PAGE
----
The coefficient for contact by the SCS was not statistically significant. The lack of statistical significance for the SCS contact variable indicates that contact by SCS personnel did not affect farm operators' perceptions of TAES information.

It is not clear why farm operators with mortgages consider TAES information useful. If lenders pressured farm operators to use TAES soil conservation information, it is doubtful that this would lead to positive farm operator attitudes about TAES information.

The negative influence of the part-time farm operator variable (Part) indicates these farm operators generally do not consider TAES information useful. Given that part-time farm operators generally are their farm's main source of labor, these farm operators may feel too overloaded or pressed for time to obtain TAES soil conservation information.

Finally, it is important to note that during the development of this model, a number of variables were initially used that did not influence the likelihood that farm operators would consider TAES useful and these were not included in the final model. Variables that were not used because they were statistically insignificant included: the percent of farm land rented, years of education, years of experience, operator's age, average gross sales, the presence of livestock operations, and participation in federal commodity programs.

Summary and Implications

A comparison of this study's results reinforces the notion that factors affecting farm operators' information source preferences are not easily discovered. However, the overall reluctance of farm operators to consider TAES information useful corresponds with the findings of Ortmann et al., (1993) which revealed that large cornbelt farmers preferred to consult their on-farm advisors rather than outside information providers.

Perhaps the most important implication of this study is that contact by TAES personnel has a positive effect on the likelihood that a farm operator considers TAES soil conservation information useful. As discussed by King and Rollins (1995), it appears that information usefulness is positively related to the development of working relationships between information providers and those they advise. Unfortunately, this realization comes at a time when funding restrictions limit opportunities to reach farm operators.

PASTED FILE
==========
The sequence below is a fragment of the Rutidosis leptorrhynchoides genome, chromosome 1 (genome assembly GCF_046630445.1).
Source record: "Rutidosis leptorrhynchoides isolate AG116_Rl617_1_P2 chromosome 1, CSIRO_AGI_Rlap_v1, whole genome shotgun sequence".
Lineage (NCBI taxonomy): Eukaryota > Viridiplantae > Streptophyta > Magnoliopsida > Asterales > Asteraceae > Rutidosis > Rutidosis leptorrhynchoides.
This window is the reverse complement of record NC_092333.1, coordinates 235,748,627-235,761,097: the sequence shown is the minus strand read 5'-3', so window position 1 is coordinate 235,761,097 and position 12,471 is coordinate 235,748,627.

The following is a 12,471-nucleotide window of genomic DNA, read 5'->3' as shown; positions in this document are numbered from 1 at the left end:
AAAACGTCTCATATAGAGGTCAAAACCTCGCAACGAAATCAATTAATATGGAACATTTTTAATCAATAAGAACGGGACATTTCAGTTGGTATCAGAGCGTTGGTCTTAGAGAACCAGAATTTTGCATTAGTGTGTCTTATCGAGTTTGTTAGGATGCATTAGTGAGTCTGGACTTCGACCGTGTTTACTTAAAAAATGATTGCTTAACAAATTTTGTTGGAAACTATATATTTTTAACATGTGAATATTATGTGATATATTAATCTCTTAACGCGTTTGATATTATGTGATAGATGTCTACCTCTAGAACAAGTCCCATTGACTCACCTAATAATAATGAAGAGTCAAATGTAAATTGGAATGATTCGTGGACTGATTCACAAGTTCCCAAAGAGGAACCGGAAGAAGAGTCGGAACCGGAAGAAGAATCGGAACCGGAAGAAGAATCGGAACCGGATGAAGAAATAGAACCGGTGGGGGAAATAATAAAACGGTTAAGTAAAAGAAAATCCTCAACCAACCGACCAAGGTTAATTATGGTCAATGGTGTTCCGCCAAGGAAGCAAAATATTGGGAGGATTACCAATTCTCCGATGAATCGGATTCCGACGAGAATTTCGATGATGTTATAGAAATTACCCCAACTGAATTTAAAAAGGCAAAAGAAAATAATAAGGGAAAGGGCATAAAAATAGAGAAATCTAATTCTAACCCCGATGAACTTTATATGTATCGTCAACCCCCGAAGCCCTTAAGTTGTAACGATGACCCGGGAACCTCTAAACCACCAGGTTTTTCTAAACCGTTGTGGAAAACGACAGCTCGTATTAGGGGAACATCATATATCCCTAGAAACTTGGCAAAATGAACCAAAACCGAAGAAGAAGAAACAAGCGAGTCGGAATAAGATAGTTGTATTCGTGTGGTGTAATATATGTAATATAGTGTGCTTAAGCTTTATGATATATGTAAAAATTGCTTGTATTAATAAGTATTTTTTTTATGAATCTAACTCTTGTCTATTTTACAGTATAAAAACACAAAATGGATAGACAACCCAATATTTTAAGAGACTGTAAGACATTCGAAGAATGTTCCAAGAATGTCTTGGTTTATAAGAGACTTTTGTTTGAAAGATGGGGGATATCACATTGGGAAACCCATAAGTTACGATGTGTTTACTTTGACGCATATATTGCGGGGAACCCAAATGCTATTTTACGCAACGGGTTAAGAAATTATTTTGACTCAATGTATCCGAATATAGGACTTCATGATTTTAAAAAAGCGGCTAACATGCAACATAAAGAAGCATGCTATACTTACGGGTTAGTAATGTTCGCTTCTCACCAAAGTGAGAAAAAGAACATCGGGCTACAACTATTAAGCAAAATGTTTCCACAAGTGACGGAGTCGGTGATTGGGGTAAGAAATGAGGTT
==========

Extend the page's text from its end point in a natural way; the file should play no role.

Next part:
Batte, M., Jones, E., & Schnitkey, G. (1989). Farm information usage: An analysis of production and weather information for midwestern cash grain farmers. Journal of Production Agriculture, 3, 76-83.

Ford, S. A., & Babb, E. M. (1989). Farmer sources and uses of information. Agribusiness: An International Journal, 5(4), 5.

Jones, E., Batte, M. & Schnitkey, G. (1990). A socioeconomic analysis of marketing information usage among Ohio fruit producers. Southern Journal of Agricultural Economics, 22(2), 99.

King, R., Rollins, N., & Rollins, T. J. (1995, August). Factors influencing the adoption of a nitrogen testing program [7746 bytes]. Journal of Extension [On-line serial], 33(4). Available E-mail: Message: send joe research 2 august 1995

Ortmann, G. F., Patrick, G. F., Musser, W. N., Doster, D. H. (1993). Use of private consultants and other sources of information by large cornbelt farmers. Agribusiness: An International Journal 9(4), 391-402.

Schnitkey, G., Batte, M., Jones, E., & Botomogno, J. (1992). Information preferences of Ohio commercial farmers: Implications for Extension. American Journal of Agricultural Economics, 74, 486-496.

Author Notes

Research funding support was provided by the Soil Conservation Service through a study entitled "Impacts on Small, Limited Resource Farmers of Surface and Groundwater Quality Legislation." Contract Number 69-4741-0776.